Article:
The chance the U.S. will default on its debt in a traditional sense is zero. Yes, zero. All of our obligations are in U.S. dollars. Governments that can print their own currencies don't go through traditional default, they default through the printing press (i.e., by inflation). It will take a few more dollars to buy bread, vodka, potatoes, and cigarettes (I am going authentic here) year after year. The U.S. government will honor its obligations in nominal terms (ignoring inflation), meanwhile defaulting on its debt in real terms (adjusted for inflation).
I was going to write a note on this topic before the S&P downgrade, so I'll expand it a bit further. I was on a radio show on Friday, and I was asked why the markets declined 7 percent this week. I said, "Markets were ignoring bad news for a while and now decided to stop ignoring it." I sounded smart; I even patted myself on the back.
But a few hours later I was driving home and started thinking what baloney that was. The market declined because it declined. There is no need for an explanation, because there really is not one. We don't need an explanation why the market goes up, we consider it our birthright. But a market decline seems somewhat unnatural to us. Financial TV explains to us in great detail the market's tick by tick movements. For example, on Friday the jobs report came out -- the U.S. economy added 117,000 jobs. The Dow went up 150 points or so right away, as financial TV explained that the market was expecting a worse number, so this was a good surprise. Then, two hours later, the market declined 250 points (that is, down 400 points from the opening high); and the explanation we heard was that the job number was not really that good, after all, because we needed 150,000 jobs or so just to maintain our current same employment level, because of population growth, so in reality employment had declined by 33,000 jobs.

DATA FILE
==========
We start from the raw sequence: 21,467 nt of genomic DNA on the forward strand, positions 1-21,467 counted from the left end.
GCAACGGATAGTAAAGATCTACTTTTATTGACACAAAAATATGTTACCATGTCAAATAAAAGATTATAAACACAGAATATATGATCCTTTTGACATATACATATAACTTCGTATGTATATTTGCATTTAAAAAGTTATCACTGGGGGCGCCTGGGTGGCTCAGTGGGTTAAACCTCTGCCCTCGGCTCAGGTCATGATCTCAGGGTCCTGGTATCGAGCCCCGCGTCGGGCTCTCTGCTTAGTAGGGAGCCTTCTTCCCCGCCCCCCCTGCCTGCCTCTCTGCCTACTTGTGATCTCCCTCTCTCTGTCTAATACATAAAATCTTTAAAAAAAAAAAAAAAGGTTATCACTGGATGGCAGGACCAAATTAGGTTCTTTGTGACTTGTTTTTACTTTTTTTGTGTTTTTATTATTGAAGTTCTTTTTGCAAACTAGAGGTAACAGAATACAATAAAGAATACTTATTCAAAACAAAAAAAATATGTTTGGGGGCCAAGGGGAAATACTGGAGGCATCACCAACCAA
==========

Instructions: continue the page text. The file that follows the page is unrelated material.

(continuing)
I understand why financial TV does this. You are not going to stay tuned to financial TV all day long if all you hear is that the market went up 150 points because it did, and then declined 250 points because it does that from time to time. This would be some boring TV.
In reality, market movements -- including intraday, daily, and monthly movements -- are largely random and not predictable. Explaining what they do tick by tick on a continuous basis has as much value as trying to come up with a rational explanation why the ball landed on the 9 on the roulette table in Bellagio instead of 10.
This brings me to the question of how markets will react to the downgrade. I have no idea. If they were to decline, I would not mind, as we have a little bit less than 30 percent cash, and I want to put it to work (we bought a few stocks last week). Also, a bulk of the companies in our portfolio are actively buying back a meaningful amount of their stock in the open market, and I want them to buy their stock cheaper, as it will raise their earnings power. But if you are an investor you need to have a time horizon longer than a week or a month.
Hallelujah! Last week I wrote about the Pyrrhic victory of the debt-ceiling debate: